The Parliament of the IX Convocation Failed to Solve the Problem of Access to Medicine
The parliament of the ninth convocation has finished its work in such a way that the state policy regarding medicines is still not defined. The problem of access to medicines remains one of today’s greatest concerns after the 2009 reform as Parliament has failed to use effective legislative and control levers to address the problem.
For years, the Georgian government has been talking about the need to increase the population's access to medicines. Periodically, a number of political parties appeal to this issue. The role of parliament as the definer of the main directions of policy in solving the problem is essential. Only parliament is authorized to make legislative changes in this area, as well as to make recommendations to the government and oversee the law enforcement process.
According to the National Bureau of Statistics, after 2013, until 2019, the prices of medicines have increased by more than 50%. This trend is growing every year. According to a study conducted by the International Foundation "Curatio", the main share of family health expenditures in Georgia falls on medicines and is 69%. The share of spending on medicines in total health care expenditure is 36% (as of 2016). Compared to European countries, Georgia is the leader in the share of pharmaceutical expenditures in total health expenditures.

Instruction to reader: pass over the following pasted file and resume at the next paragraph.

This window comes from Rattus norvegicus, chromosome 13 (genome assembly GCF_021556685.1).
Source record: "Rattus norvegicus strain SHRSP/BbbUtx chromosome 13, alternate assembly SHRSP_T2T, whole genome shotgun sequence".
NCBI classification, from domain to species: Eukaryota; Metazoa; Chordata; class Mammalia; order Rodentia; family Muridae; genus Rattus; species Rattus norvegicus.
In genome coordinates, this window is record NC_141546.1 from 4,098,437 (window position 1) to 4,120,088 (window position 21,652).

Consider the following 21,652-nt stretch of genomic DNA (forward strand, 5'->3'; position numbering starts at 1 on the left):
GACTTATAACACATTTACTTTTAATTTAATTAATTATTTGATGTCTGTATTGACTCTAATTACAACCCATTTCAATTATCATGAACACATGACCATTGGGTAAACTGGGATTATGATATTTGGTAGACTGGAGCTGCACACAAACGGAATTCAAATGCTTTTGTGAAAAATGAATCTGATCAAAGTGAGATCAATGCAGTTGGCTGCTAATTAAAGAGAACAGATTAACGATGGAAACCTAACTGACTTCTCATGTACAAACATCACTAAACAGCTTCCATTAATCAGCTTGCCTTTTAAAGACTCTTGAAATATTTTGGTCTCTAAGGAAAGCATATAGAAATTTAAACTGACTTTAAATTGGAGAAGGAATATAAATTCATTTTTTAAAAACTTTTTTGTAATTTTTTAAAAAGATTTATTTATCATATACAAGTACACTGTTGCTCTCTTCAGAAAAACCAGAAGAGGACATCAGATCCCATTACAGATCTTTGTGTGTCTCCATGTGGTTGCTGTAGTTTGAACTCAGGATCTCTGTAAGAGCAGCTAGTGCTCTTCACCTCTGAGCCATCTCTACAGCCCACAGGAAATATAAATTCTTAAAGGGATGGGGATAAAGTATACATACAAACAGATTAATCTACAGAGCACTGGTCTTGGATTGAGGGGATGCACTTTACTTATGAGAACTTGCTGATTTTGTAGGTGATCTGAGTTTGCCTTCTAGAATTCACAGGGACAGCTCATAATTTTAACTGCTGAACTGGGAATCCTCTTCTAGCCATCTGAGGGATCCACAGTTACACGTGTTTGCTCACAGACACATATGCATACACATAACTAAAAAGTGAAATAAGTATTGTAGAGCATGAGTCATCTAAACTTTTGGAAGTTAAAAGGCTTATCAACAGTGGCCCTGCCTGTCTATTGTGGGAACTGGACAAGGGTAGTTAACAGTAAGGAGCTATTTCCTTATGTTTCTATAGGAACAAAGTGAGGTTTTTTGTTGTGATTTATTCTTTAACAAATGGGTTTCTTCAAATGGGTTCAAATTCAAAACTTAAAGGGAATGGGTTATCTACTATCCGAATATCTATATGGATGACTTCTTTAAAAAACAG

In March 2019, the procedure of post-legislative scrutiny was launched in the Parliament on the topic: Access to quality medicines in Georgia. The goal of the Health Care and Social Issues Committee was to oversee the enforcement of the Law on Medicines and Pharmaceutical Activities. The last large-scale reform of the law was implemented in 2009.
The working group set up in the Health Care and Social Issues Committee within the post-legislative scrutiny procedure aimed to develop an approach that would provide a fair balance between the access to medicines and entrepreneurial freedom of the pharmaceutical business. According to industry experts, European countries impose certain regulations on pharmaceutical activities in order for states to fulfill their social obligations.
The last meeting of the working group was held in October 2019. Since then, one year has passed and only the working version of the main findings and recommendations has been published on the Parliament website. The Parliament of the Ninth Convocation did not develop a relevant policy document or legislative changes that would solve the problem of access to medicines.